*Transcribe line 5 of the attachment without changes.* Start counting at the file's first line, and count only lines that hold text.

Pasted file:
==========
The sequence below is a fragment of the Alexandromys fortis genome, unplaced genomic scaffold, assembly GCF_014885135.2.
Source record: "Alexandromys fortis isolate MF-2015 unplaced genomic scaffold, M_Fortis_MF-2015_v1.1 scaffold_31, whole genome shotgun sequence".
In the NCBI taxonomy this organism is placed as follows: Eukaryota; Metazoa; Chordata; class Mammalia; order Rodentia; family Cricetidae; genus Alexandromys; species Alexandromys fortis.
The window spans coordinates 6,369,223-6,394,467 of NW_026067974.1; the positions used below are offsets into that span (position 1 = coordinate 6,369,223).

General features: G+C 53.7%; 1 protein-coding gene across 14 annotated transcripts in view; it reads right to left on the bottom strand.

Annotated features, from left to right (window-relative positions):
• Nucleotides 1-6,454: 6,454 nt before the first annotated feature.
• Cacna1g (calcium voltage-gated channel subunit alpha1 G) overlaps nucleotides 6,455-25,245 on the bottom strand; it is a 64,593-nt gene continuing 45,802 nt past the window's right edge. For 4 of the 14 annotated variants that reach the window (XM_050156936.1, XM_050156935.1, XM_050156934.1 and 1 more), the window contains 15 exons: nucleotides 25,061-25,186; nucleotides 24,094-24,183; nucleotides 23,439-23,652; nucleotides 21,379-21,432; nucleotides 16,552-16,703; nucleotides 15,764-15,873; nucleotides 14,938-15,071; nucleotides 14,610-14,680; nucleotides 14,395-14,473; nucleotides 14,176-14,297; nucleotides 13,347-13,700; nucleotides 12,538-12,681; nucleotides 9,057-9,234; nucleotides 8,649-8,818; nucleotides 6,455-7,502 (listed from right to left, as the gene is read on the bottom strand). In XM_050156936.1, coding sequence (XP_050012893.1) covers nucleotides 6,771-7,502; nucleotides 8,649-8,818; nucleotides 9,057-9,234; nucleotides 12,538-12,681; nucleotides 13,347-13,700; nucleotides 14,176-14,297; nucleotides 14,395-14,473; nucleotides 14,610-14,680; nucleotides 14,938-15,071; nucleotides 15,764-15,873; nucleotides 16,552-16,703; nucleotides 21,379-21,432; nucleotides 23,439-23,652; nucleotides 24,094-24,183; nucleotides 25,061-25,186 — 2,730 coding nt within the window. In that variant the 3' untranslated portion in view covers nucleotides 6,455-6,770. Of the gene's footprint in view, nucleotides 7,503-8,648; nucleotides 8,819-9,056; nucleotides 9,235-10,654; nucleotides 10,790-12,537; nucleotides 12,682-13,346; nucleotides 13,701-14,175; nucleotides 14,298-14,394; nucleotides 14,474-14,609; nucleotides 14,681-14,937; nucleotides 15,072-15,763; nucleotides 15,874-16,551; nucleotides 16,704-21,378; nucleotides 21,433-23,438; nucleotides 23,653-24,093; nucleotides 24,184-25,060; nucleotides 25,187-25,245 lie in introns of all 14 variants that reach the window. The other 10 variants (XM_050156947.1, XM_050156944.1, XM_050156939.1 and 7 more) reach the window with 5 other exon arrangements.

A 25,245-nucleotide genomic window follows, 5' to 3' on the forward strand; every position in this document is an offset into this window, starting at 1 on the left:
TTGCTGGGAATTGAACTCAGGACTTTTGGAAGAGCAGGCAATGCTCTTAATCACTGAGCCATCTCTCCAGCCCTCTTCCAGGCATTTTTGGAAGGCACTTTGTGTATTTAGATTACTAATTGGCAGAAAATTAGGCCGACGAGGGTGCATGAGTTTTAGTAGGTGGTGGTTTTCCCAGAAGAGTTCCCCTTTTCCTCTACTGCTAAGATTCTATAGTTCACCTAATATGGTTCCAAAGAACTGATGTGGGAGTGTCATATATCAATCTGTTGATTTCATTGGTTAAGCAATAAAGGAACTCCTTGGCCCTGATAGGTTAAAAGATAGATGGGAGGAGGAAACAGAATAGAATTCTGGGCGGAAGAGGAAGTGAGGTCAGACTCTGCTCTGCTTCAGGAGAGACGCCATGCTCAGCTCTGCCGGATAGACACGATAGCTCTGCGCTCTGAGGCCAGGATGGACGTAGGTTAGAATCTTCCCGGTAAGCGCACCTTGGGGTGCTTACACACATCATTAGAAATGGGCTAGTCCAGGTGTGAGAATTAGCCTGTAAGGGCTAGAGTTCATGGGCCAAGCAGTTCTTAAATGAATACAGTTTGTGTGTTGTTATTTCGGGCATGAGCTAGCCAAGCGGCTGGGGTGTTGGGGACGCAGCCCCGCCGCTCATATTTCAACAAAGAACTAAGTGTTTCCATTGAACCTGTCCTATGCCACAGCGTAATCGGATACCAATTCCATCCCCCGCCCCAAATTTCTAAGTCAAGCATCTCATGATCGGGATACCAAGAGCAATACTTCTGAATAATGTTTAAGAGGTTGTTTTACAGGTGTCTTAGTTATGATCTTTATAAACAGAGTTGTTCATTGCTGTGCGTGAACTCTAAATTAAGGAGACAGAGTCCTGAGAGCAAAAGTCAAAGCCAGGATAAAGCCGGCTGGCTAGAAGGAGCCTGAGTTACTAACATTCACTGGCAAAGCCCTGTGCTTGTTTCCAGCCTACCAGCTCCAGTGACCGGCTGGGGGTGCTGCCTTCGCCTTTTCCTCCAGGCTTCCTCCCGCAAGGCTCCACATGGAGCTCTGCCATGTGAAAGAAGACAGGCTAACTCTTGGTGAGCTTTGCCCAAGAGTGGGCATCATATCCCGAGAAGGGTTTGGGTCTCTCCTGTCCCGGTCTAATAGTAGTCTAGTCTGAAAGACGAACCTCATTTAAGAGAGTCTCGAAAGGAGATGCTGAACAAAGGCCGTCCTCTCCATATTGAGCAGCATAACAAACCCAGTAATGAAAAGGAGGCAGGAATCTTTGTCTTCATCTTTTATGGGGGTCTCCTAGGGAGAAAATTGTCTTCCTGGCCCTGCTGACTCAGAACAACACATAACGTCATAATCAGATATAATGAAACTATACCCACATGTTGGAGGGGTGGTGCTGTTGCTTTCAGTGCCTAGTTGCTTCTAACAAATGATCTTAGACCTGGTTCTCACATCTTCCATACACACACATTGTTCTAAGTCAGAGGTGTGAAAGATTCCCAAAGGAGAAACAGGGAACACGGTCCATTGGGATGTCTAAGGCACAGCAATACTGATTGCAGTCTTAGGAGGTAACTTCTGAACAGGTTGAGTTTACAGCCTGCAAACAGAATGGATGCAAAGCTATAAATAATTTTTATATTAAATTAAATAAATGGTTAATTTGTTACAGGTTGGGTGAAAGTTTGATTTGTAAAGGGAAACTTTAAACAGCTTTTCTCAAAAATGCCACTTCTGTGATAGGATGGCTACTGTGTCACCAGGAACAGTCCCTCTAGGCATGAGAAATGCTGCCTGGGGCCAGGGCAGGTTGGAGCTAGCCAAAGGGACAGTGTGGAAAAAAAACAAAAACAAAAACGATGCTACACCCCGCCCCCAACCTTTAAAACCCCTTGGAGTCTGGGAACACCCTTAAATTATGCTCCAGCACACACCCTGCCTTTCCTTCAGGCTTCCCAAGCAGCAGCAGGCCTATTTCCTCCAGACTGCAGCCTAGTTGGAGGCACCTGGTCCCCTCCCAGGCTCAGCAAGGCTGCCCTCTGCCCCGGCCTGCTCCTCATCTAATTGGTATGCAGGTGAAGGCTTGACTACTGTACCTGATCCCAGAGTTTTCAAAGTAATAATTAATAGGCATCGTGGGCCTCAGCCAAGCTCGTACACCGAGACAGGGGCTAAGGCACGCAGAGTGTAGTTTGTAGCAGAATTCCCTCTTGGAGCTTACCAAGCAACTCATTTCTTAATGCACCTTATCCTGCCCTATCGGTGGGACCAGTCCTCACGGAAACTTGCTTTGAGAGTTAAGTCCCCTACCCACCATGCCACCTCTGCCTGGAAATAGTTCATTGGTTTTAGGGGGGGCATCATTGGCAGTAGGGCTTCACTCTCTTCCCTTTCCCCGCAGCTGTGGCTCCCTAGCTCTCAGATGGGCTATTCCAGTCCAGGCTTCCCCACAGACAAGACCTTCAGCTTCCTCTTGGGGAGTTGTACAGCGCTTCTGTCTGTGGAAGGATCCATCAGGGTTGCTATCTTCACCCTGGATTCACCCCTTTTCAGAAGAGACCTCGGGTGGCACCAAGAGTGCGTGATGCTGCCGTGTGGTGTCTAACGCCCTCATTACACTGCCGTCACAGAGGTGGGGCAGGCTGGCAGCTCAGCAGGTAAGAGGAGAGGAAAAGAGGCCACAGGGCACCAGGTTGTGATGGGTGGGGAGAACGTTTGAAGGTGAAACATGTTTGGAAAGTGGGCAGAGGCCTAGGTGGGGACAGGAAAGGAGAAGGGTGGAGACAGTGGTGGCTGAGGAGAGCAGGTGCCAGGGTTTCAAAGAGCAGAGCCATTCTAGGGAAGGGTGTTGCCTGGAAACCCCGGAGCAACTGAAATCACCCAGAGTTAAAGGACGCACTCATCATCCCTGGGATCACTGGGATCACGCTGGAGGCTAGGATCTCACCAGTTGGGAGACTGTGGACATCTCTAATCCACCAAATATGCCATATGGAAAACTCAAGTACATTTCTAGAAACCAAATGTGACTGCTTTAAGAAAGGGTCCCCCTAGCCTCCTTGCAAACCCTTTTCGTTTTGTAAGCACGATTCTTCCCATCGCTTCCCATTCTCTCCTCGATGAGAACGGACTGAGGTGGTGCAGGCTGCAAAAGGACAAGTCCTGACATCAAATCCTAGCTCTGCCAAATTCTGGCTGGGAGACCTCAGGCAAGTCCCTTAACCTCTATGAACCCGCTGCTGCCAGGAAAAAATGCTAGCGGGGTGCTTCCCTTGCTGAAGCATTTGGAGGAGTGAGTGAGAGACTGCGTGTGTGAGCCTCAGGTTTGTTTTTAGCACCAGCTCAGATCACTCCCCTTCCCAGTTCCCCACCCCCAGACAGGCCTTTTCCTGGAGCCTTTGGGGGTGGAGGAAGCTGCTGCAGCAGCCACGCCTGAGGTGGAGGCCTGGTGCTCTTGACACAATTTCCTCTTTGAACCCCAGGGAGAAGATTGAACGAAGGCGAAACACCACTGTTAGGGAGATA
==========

General features: G+C 53.7%; 1 protein-coding gene across 14 annotated transcripts in view; it reads right to left on the bottom strand.